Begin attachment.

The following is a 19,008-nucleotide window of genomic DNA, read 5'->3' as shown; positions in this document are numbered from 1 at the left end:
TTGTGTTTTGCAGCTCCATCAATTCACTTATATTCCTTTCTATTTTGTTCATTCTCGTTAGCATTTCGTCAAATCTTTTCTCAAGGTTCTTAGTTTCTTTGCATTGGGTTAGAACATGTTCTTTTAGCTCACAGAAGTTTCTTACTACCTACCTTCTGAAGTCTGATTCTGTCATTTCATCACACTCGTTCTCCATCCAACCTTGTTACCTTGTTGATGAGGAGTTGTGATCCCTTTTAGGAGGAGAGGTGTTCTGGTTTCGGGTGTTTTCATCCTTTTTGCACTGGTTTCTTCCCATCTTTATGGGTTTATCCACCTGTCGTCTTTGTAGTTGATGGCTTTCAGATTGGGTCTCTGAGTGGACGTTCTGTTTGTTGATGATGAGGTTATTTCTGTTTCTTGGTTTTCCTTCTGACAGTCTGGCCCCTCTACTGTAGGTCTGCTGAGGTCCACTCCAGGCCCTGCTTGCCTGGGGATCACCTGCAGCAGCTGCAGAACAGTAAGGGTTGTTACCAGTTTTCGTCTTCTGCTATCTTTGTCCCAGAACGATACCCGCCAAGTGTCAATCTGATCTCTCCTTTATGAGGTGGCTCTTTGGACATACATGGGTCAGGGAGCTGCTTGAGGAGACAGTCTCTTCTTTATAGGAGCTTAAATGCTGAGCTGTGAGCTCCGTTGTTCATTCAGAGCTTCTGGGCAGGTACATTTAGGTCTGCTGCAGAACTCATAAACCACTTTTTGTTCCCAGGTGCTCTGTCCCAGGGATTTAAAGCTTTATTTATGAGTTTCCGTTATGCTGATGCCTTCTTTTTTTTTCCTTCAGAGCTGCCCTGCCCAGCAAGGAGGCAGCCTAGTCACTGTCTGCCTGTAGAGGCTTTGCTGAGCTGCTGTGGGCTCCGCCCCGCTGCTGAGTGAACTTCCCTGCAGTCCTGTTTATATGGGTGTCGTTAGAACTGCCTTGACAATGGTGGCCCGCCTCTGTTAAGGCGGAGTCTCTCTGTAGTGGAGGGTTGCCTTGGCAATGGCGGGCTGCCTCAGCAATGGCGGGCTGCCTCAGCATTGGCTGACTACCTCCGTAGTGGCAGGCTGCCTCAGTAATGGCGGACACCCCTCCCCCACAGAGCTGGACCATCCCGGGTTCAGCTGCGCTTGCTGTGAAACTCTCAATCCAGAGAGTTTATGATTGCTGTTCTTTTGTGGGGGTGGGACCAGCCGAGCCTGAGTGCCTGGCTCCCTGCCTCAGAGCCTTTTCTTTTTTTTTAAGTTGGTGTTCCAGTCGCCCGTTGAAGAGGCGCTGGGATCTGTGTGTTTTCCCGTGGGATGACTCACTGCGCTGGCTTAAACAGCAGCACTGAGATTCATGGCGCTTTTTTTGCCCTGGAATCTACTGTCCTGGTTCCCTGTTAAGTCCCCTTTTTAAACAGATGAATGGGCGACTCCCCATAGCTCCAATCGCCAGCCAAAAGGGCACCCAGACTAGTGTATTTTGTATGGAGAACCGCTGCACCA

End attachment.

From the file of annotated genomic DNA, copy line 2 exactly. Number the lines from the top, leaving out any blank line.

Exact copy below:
TTGTGTTTTGCAGCTCCATCAATTCACTTATATTCCTTTCTATTTTGTTCATTCTCGTTAGCATTTCGTCAAATCTTTTCTCAAGGTTCTTAGTTTCTTTGCATTGGGTTAGAACATGTTCTTTTAGCTCACAGAAGTTTCTTACTACCTACCTTCTGAAGTCTGATTCTGTCATTTCATCACACTCGTTCTCCATCCAACCTTGTTACCTTGTTGATGAGGAGTTGTGATCCCTTTTAGGAGGAGAGGTGTTCTGGTTTCGGGTGTTTTCATCCTTTTTGCACTGGTTTCTTCCCATCTTTATGGGTTTATCCACCTGTCGTCTTTGTAGTTGATGGCTTTCAGATTGGGTCTCTGAGTGGACGTTCTGTTTGTTGATGATGAGGTTATTTCTGTTTCTTGGTTTTCCTTCTGACAGTCTGGCCCCTCTACTGTAGGTCTGCTGAGGTCCACTCCAGGCCCTGCTTGCCTGGGGATCACCTGCAGCAGCTGCAGAACAGTAAGGGTTGTTACCAGTTTTCGTCTTCTGCTATCTTTGTCCCAGAACGATACCCGCCAAGTGTCAATCTGATCTCTCCTTTATGAGGTGGCTCTTTGGACATACATGGGTCAGGGAGCTGCTTGAGGAGACAGTCTCTTCTTTATAGGAGCTTAAATGCTGAGCTGTGAGCTCCGTTGTTCATTCAGAGCTTCTGGGCAGGTACATTTAGGTCTGCTGCAGAACTCATAAACCACTTTTTGTTCCCAGGTGCTCTGTCCCAGGGATTTAAAGCTTTATTTATGAGTTTCCGTTATGCTGATGCCTTCTTTTTTTTTCCTTCAGAGCTGCCCTGCCCAGCAAGGAGGCAGCCTAGTCACTGTCTGCCTGTAGAGGCTTTGCTGAGCTGCTGTGGGCTCCGCCCCGCTGCTGAGTGAACTTCCCTGCAGTCCTGTTTATATGGGTGTCGTTAGAACTGCCTTGACAATGGTGGCCCGCCTCTGTTAAGGCGGAGTCTCTCTGTAGTGGAGGGTTGCCTTGGCAATGGCGGGCTGCCTCAGCAATGGCGGGCTGCCTCAGCATTGGCTGACTACCTCCGTAGTGGCAGGCTGCCTCAGTAATGGCGGACACCCCTCCCCCACAGAGCTGGACCATCCCGGGTTCAGCTGCGCTTGCTGTGAAACTCTCAATCCAGAGAGTTTATGATTGCTGTTCTTTTGTGGGGGTGGGACCAGCCGAGCCTGAGTGCCTGGCTCCCTGCCTCAGAGCCTTTTCTTTTTTTTTAAGTTGGTGTTCCAGTCGCCCGTTGAAGAGGCGCTGGGATCTGTGTGTTTTCCCGTGGGATGACTCACTGCGCTGGCTTAAACAGCAGCACTGAGATTCATGGCGCTTTTTTTGCCCTGGAATCTACTGTCCTGGTTCCCTGTTAAGTCCCCTTTTTAAACAGATGAATGGGCGACTCCCCATAGCTCCAATCGCCAGCCAAAAGGGCACCCAGACTAGTGTATTTTGTATGGAGAACCGCTGCACCA